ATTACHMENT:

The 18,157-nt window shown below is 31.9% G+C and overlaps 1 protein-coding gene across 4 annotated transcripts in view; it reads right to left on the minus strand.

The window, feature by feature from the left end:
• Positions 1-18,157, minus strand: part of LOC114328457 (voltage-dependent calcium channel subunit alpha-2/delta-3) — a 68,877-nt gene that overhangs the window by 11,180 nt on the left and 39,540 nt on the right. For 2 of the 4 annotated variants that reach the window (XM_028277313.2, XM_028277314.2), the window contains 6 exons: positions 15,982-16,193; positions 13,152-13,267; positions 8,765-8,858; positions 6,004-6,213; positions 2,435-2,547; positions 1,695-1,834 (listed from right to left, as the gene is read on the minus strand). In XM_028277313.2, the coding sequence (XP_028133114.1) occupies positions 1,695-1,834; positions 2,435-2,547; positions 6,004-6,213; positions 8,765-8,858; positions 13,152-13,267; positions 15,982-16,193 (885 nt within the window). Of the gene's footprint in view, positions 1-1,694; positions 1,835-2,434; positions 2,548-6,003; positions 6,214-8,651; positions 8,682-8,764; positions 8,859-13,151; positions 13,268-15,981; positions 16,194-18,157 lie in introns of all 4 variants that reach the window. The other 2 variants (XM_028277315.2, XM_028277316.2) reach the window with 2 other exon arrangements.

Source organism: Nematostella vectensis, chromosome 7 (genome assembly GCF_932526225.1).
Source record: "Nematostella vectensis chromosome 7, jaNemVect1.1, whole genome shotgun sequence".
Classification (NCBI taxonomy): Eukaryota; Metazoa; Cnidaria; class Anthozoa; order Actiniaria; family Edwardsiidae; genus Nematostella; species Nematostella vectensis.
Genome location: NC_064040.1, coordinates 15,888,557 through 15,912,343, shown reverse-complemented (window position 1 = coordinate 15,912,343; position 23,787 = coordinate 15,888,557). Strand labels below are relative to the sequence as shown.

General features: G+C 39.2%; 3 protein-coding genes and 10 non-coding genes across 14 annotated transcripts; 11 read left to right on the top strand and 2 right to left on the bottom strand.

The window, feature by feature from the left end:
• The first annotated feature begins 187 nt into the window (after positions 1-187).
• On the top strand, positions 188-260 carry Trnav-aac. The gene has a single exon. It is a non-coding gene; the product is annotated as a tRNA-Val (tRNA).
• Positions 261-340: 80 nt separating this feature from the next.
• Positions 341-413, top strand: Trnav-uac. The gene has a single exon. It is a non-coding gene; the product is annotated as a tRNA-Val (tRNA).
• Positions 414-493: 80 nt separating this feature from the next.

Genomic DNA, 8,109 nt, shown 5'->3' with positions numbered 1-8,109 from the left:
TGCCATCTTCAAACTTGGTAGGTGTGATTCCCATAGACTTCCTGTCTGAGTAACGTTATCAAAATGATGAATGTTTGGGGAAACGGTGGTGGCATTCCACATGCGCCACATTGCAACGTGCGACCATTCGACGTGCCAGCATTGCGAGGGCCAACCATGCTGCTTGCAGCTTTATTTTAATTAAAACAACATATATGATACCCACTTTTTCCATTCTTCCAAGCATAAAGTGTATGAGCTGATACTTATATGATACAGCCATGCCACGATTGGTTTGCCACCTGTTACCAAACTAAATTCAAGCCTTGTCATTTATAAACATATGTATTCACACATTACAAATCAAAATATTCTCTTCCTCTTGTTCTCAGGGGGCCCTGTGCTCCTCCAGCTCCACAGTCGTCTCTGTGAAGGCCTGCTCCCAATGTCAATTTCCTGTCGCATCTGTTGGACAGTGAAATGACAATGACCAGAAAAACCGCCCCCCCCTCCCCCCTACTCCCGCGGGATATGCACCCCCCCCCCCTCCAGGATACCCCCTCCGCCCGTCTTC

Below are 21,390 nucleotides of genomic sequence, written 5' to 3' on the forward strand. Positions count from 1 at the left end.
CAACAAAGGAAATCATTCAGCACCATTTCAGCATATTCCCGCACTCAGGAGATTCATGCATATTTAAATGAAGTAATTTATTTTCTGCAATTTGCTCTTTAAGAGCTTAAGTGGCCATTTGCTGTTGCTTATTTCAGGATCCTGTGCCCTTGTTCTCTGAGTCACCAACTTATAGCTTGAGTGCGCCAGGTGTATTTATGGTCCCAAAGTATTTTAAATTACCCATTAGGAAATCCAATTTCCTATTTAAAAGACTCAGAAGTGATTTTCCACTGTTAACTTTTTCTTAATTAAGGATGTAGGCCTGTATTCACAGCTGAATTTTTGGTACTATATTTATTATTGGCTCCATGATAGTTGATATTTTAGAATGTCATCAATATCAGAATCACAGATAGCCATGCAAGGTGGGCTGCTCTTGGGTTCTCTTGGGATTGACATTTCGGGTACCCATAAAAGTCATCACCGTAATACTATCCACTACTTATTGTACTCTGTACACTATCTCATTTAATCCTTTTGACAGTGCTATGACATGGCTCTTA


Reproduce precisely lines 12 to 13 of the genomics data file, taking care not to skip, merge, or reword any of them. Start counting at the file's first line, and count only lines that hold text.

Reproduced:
• Positions 261-340: 80 nt separating this feature from the next.
• Positions 341-413, top strand: Trnav-uac. The gene has a single exon. It is a non-coding gene; the product is annotated as a tRNA-Val (tRNA).